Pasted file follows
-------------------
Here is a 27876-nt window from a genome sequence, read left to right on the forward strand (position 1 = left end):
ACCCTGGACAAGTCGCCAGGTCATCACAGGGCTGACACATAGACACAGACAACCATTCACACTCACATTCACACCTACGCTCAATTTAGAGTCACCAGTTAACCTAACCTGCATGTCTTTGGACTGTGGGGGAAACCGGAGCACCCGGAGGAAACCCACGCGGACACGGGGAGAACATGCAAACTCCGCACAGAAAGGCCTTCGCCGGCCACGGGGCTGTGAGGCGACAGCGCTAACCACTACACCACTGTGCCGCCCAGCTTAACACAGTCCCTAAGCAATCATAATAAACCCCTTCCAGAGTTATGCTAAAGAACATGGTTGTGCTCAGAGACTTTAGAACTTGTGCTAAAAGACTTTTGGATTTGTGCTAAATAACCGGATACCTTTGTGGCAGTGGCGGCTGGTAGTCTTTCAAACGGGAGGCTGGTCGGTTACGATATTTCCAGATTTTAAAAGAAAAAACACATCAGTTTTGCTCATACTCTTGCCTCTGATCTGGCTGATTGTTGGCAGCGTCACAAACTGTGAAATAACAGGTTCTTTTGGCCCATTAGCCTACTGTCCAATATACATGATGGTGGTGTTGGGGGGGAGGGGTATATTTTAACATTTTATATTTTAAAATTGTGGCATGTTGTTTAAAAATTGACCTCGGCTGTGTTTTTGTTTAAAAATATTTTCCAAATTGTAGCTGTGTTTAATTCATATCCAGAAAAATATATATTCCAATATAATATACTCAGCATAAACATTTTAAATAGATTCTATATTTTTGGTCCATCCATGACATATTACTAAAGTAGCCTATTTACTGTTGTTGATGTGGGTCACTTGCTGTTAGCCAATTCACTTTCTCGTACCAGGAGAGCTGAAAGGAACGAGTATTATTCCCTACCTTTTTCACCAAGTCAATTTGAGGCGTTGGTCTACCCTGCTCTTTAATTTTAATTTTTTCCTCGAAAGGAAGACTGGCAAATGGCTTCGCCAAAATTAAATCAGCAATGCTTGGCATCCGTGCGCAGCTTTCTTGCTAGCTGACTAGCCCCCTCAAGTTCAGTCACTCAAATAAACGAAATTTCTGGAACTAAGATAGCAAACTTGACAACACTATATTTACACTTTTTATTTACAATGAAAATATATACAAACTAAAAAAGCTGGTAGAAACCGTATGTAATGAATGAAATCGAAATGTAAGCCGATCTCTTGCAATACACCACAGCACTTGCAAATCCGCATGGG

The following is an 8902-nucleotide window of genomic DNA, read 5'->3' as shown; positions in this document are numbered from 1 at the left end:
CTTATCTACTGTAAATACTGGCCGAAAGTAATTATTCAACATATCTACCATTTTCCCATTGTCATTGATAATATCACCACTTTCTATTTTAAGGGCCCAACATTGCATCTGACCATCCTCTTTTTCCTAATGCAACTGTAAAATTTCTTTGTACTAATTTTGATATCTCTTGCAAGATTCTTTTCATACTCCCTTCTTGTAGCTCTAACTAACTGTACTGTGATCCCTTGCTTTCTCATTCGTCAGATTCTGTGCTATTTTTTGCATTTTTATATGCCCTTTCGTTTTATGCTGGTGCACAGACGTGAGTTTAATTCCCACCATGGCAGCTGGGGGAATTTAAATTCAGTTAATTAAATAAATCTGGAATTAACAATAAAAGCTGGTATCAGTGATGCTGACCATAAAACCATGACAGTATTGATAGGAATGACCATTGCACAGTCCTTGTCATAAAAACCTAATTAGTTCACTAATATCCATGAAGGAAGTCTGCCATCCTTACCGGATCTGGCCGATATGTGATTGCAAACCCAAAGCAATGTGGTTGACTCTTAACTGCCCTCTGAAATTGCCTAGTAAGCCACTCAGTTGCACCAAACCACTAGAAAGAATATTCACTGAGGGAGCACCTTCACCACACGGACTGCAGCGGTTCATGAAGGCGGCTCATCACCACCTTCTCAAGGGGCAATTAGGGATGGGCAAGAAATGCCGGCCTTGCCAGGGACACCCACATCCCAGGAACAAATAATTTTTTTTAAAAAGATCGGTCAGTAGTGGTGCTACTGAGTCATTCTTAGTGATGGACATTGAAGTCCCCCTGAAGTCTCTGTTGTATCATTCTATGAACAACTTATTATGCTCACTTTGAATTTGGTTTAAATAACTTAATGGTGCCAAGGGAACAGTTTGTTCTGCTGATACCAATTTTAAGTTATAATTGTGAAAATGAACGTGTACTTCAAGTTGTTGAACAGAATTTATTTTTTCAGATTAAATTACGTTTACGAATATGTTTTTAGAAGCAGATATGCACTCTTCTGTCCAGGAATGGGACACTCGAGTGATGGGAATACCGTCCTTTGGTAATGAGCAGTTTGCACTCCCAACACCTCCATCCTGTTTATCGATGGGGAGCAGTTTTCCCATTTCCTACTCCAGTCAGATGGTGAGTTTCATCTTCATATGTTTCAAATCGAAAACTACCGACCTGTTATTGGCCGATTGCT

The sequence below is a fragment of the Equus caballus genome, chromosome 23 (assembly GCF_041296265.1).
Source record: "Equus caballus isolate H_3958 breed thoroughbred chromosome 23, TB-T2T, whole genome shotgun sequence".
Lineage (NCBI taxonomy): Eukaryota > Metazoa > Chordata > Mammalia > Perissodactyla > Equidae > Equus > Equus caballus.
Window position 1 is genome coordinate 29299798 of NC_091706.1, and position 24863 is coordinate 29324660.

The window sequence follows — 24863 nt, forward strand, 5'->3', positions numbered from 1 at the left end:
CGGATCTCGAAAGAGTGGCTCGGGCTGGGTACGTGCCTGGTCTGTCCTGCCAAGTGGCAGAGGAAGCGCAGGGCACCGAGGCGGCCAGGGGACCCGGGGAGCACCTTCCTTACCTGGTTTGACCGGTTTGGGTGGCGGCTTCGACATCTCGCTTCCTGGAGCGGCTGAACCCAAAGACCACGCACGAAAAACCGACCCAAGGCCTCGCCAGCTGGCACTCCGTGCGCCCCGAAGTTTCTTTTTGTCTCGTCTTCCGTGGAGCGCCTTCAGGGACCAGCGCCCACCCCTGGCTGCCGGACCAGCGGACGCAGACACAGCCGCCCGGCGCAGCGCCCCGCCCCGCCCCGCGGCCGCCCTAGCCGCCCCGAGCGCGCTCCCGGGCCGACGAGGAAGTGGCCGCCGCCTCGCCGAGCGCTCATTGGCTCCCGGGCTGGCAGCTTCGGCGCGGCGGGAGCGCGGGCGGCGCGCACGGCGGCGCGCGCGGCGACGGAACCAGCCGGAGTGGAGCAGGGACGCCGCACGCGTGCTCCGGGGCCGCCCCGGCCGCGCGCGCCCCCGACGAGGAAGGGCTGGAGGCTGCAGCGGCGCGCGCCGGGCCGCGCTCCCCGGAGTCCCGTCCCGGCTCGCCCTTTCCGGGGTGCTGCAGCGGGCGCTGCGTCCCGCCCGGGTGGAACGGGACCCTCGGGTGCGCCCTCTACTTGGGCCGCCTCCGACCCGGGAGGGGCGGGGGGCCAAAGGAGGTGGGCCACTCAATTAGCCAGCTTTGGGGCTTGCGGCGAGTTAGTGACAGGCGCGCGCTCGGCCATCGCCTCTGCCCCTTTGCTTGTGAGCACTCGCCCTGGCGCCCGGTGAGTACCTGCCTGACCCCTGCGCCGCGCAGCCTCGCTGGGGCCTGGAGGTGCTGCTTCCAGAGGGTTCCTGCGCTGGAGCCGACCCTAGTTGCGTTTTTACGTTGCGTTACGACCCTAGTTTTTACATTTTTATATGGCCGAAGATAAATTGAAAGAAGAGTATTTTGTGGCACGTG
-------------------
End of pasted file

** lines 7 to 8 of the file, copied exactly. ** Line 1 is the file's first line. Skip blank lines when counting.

Lineage (NCBI taxonomy): Eukaryota > Metazoa > Chordata > Mammalia > Perissodactyla > Equidae > Equus > Equus caballus.
Window position 1 is genome coordinate 29299798 of NC_091706.1, and position 24863 is coordinate 29324660.